Happy New Year, everybody! I hope the beginning of the year has been good for you and that the remainder will be even better.
It’s been a while since I last posted, but I finally got around to it. As I ended last year with images of youth, growth and excitement, I thought that it would be appropriate to begin this year with tranquil ageing. There’s beauty in that, too!
Rust is corrosion of iron and will always happen as long as there is oxygen and water around. Given enough time, the rusting will lead to the iron disintegrating. It’s a well-known phenomenon, and to me, one of the most beautiful forms of decay. I hope you enjoy the photos!
(I also just added a few more poems to this blog, so if you have an interest in such silliness, go have a look!)
Rust and ivy (Hedera maroccana).
It’s winter and the year is getting very old… So why not have a bit of a throw-back to summer and children?
Let’s be honest: I’ve never really had a great interest in children. To me, some of them seem decent and okay to be around, some are even a bit funny, and some, to be honest, mostly seem annoying. Luckily they have parents who have little choice but to love them (and yes, yes, I’m sure they’re lovely at other times). I have to admit, though, than since my childhood friends started having kids of their own, my attitude has slowly started changing. Because honestly, when the annoying little brats are perfect little copies of your best friends at the time when you were reveling in the fact that the world revolved around you and your fantasy worlds, how can you resist? At that point it’s hard not to give in a bit and say, okay kids, I won’t judge you too harshly. Also, you have to, because you start realizing what a horrible child you (and your friends…) were.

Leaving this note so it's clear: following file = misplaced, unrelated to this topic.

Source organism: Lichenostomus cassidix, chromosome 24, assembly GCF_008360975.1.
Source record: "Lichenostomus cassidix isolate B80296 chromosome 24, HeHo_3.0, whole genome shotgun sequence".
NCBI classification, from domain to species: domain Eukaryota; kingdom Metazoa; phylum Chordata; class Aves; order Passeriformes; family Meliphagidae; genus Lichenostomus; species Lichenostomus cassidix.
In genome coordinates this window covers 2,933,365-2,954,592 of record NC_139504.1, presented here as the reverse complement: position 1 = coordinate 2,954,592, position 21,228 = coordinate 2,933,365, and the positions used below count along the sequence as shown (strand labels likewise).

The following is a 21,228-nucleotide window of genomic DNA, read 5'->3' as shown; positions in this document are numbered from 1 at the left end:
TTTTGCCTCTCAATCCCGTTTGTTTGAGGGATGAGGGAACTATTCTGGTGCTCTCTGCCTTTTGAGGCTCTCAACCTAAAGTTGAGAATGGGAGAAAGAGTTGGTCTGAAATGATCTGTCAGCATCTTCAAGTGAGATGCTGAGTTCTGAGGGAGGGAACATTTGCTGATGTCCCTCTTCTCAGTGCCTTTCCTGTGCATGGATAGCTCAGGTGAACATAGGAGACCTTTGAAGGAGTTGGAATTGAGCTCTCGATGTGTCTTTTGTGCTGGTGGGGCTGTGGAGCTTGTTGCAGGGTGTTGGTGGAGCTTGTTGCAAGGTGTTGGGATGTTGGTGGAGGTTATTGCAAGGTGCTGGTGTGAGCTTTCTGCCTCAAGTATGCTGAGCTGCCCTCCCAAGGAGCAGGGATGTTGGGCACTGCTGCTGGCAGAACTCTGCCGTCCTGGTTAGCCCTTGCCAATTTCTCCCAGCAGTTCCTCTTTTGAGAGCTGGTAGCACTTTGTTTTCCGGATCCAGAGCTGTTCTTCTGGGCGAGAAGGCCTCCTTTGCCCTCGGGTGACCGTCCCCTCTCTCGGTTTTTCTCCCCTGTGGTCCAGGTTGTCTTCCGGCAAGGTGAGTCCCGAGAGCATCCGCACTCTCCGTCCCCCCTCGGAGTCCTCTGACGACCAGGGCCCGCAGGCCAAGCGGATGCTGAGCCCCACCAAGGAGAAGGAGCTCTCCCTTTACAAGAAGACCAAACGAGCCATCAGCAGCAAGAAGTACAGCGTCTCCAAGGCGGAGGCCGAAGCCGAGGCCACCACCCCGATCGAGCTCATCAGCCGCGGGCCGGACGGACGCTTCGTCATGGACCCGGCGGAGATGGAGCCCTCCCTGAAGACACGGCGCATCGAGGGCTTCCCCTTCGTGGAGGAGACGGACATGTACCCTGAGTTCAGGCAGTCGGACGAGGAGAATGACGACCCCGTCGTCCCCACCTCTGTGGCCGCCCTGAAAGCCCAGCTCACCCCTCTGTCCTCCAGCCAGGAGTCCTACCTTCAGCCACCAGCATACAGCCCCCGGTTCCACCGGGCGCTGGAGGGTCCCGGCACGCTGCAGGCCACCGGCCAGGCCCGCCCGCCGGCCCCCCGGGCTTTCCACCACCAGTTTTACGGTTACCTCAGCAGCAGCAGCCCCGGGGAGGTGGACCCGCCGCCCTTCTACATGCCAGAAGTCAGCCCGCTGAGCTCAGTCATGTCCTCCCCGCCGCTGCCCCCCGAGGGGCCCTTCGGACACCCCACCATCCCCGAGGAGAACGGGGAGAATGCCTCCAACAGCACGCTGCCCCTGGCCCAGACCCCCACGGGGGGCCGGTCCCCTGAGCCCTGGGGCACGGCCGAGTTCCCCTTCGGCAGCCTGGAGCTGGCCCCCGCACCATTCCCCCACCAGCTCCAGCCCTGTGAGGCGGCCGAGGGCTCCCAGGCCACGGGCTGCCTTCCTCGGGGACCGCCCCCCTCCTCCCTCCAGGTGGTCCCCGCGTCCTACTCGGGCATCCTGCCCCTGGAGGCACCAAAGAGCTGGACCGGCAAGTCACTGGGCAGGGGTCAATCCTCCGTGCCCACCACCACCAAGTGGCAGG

So in August, when my friend asked if I could come and take some photos of her two children, I said ‘Of course!’. It was a beautiful summer day, and my friend had just moved back to the village where we spent our childhood. I won’t go into much detail concerning the photo session – I’ll let the photos speak for themselves – but two kids have rarely made me feel so welcome. I guess that it may, perhaps, also have a little bit to do with attitude.
I hope I managed to capture some of the happiness, wildness and friendliness of these wonderful kids, and share it with you. Enjoy!
Back yard angel.
It’s Finland’s 98th independence day today. I miss the good things, and they are many; I miss the familiar things, some of which are good. Many of the things I miss are much older than 98 years – the archipelago, the seasons, the sauna, the languages; the people I miss are all younger. My heart is a travelling heart, but it was created and grew in an atmosphere of fresh air, friendship, comfortable silence, and tolerance. For that, I am grateful.
They say that the colours of Finland are white and blue, but to me, they are a rainbow.
The home-made, traditional red paint.
It’s easily one of the best feelings in the world: kayaking. No matter if it’s on a calm and sunny summer’s day, a rainy day in early autumn or a cool and windy spring day, the kayak feels like an extension of my own body and brings such tranquility and complete focus to the moment at hand. It may sound like I’m becoming spiritual, but it’s actually the opposite (what that means is a good question). During the latest kayaking trip, which took place this August, I wrote about the physical sensation of kayaking in my journal: “today, all that exists is what my body perceives”.
My friend and I always plan to go on annual kayaking expeditions. For one reason or another, they turn out to be biennial instead: I’ve made posts about some of them before. This year, we managed to squeeze one in between some of my other journeys around the world, and I’m endlessly happy that we did! We stayed relatively close to home (if we forget the fact that we were kayaking in western Finland and I live in Morocco), which is never the boring alternative, for several reasons. First of all, you see the familiar in a completely new way if you’re kayaking. Second of all, this area is known for its endless number of underwater rocks, so there’s never time to get bored!